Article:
Several positive education programs have been successfully implemented in many different countries at all levels with significant outcomes.
Martin Seligman’s group of researchers of the Positive Psychology Center at the University of Pennsylvania has been training teachers worldwide in the techniques of Positive Education.
The first school that integrated positive psychology into areas of curricular and co-curricular programs was Geelong Grammar School, which in 2008 started to pursue both accomplishment and wellbeing of the whole school (students, teachers and staff). The skills of positive psychology (resilience, character strengths, gratitude, positive communication, optimism) were taught to about 100 members of the faculty by 15 Penn trainers for nine days.
Teachers were shown how to use these skills in their own personal and professional lives,
and how to teach them to students.
Positive education was both taught in courses (in 2009, Geelong had a year-round Positive Education course, teaching content and skills leading to wellbeing) and embedded in the curricula.
Geelong Project pioneered the development and application of Positive Education and has been shared with educators around the world, which has validated the idea that happy schools are possible.
Three more positive cases
The Penn Resiliency Program (PRP) major goal is “to increase students’ ability to handle day-to-day stressors and problems that are common for most students during adolescence.” Subjects that form the curriculum are assertiveness, creative brainstorming, decision making, relaxation, and several other coping and problem – solving skills. They were carried out in the classrooms by teachers but also by counselors, psychologists, social workers and graduate students in education and psychology. The research indicated that PRP produces positive and reliable improvements in students’ well-being, prevents depression in young people (immediately post-intervention as well as six and 12 months following the program), reduces hopelessness and anxiety, increases optimism, helps reduce conduct problems (aggression, delinquency).
A more comprehensive curriculum was built to include character strengths, relationships, and meaning.
The Strath Haven Positive Psychology Curriculum was the first empirical study of a Positive Psychology curriculum for adolescents, carried out by the research group led by Seligman at University of Pennsylvania thanks to a $2.8 million grant from the US Department of Education.
At Strath Haven High School, outside of Philadelphia, a positive psychology curriculum was randomly assigned to 347 ninth-grade students (fourteen – to fifteen-year-olds).
The main objectives were
- to help students identify their “signature character strengths ” that is the character strengths they possess in abundance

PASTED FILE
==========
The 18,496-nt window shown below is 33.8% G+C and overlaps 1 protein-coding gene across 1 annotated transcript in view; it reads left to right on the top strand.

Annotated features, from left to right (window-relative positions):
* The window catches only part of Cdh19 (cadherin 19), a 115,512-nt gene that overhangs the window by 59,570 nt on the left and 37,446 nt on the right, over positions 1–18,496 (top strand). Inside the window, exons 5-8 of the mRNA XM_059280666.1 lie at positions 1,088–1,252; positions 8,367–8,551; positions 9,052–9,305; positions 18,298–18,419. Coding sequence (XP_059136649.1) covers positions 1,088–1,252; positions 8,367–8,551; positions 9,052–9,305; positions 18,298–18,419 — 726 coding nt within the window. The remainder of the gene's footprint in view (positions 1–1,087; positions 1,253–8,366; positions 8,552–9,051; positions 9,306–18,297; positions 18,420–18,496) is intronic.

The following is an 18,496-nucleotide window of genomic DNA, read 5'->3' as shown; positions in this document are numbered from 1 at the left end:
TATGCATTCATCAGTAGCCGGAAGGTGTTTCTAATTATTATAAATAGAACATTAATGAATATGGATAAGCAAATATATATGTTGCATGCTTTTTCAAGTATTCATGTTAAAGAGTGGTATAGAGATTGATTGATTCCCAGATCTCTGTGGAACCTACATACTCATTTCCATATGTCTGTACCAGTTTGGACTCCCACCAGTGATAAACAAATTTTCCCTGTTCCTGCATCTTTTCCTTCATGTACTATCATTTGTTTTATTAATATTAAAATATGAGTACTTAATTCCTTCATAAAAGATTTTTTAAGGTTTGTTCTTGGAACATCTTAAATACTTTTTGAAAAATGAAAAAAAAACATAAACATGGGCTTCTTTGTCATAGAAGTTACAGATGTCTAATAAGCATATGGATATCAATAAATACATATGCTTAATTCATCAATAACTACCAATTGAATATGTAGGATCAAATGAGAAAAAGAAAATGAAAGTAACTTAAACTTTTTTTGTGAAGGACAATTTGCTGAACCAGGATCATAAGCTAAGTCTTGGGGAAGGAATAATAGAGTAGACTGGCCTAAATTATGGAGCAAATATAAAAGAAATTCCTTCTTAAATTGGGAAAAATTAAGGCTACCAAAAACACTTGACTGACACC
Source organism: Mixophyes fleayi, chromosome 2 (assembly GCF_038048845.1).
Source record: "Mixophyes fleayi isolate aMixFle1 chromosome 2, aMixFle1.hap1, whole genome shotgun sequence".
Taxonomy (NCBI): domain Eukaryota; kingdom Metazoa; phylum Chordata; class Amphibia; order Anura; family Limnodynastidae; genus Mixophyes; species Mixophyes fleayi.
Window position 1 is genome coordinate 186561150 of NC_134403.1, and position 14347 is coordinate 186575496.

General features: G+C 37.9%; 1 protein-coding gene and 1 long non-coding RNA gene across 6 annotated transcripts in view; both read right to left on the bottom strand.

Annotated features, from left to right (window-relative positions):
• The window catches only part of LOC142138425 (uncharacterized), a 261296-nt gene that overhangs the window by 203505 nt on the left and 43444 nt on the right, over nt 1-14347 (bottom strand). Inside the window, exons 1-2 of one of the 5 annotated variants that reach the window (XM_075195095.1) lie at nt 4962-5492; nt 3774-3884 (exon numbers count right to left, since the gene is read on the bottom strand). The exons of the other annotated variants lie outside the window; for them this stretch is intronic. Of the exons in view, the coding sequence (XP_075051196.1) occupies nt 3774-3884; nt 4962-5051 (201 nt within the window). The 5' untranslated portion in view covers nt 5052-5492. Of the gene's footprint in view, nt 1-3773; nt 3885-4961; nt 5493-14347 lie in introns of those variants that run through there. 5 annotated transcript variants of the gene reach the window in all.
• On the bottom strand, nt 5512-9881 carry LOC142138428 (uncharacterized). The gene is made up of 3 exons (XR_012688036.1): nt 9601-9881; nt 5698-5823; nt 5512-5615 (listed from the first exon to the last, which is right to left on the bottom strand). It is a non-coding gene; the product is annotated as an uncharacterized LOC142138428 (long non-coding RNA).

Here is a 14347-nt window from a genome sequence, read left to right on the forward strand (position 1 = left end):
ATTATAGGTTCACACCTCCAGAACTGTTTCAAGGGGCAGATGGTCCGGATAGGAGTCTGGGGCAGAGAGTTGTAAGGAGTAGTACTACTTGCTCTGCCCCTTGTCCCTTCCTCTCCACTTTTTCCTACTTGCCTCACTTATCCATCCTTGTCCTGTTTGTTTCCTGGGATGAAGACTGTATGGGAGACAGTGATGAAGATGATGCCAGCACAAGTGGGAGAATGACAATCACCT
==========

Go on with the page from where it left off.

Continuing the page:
- to increase students’ use of these strengths in day-to-day life.
The reference is to the VIA classification (Peterson & Seligman, 2004).
In addition to these goals, the intervention strives to promote resilience, positive emotion and students’ sense of meaning or purpose. The curriculum consists of approximately 20–25 80-minute sessions delivered over the 9th grade year (equivalent to first year of Italian secondary school, age 14). The methodology used in class involves the discussion of character strengths (or other positive psychology concepts and skills), an in-class activity, a real-world homework activity that encourages students to apply concepts and skills in their own lives, and a follow-up journal reflection.
The basic outcomes of this positive psychology programme were that engagement in learning (e.g., curiosity, love of learning, creativity), enjoyment of school, and achievement were increased, as showed by students’ reports but also by teachers’ reports, which is particularly significant as these teachers were blind to whether students participated in the program or the control classes.
Also social skills (e.g., empathy, cooperation, assertiveness, self-control) were improved according to both mothers’ and teachers’ reports.
Another positive educational institution is St Peter’s College in Adelaide, which has incorporated wellbeing as a central part of school life . St. Peter’s claims to be the first educational institution that has worked out a wellbeing model based on Seligman’s P.E.R.M.A. theory as presented in his latest best-seller “Flourishing” .
The acronym P.E.R.M.A. stands for Positive emotions, Engagement (state of flow, total involvement in the action, no worries), Relationships (kindness, connection, sharing, working in socially useful activities), Meaning (feel/believe that we are part of something greater), Accomplishment (achieving goals such as money, fame, victory or competence).